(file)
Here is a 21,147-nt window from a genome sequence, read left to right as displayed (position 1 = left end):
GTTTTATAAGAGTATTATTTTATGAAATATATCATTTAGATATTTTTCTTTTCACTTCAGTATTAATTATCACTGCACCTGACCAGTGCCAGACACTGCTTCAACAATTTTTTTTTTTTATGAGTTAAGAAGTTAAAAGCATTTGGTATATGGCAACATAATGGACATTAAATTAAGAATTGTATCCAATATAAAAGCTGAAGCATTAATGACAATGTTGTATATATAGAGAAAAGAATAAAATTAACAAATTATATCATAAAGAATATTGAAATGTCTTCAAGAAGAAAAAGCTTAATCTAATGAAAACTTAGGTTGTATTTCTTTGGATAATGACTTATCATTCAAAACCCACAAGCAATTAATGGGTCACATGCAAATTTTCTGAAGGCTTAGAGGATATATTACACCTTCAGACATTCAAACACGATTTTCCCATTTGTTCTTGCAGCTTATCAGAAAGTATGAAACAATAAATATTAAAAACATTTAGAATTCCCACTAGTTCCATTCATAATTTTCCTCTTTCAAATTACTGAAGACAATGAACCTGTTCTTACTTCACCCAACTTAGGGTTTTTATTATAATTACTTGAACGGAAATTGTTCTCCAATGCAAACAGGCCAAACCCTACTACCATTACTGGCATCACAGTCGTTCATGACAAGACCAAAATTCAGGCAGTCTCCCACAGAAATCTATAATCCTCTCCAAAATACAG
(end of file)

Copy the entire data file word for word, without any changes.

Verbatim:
Here is a 21,147-nt window from a genome sequence, read left to right as displayed (position 1 = left end):
GTTTTATAAGAGTATTATTTTATGAAATATATCATTTAGATATTTTTCTTTTCACTTCAGTATTAATTATCACTGCACCTGACCAGTGCCAGACACTGCTTCAACAATTTTTTTTTTTTATGAGTTAAGAAGTTAAAAGCATTTGGTATATGGCAACATAATGGACATTAAATTAAGAATTGTATCCAATATAAAAGCTGAAGCATTAATGACAATGTTGTATATATAGAGAAAAGAATAAAATTAACAAATTATATCATAAAGAATATTGAAATGTCTTCAAGAAGAAAAAGCTTAATCTAATGAAAACTTAGGTTGTATTTCTTTGGATAATGACTTATCATTCAAAACCCACAAGCAATTAATGGGTCACATGCAAATTTTCTGAAGGCTTAGAGGATATATTACACCTTCAGACATTCAAACACGATTTTCCCATTTGTTCTTGCAGCTTATCAGAAAGTATGAAACAATAAATATTAAAAACATTTAGAATTCCCACTAGTTCCATTCATAATTTTCCTCTTTCAAATTACTGAAGACAATGAACCTGTTCTTACTTCACCCAACTTAGGGTTTTTATTATAATTACTTGAACGGAAATTGTTCTCCAATGCAAACAGGCCAAACCCTACTACCATTACTGGCATCACAGTCGTTCATGACAAGACCAAAATTCAGGCAGTCTCCCACAGAAATCTATAATCCTCTCCAAAATACAG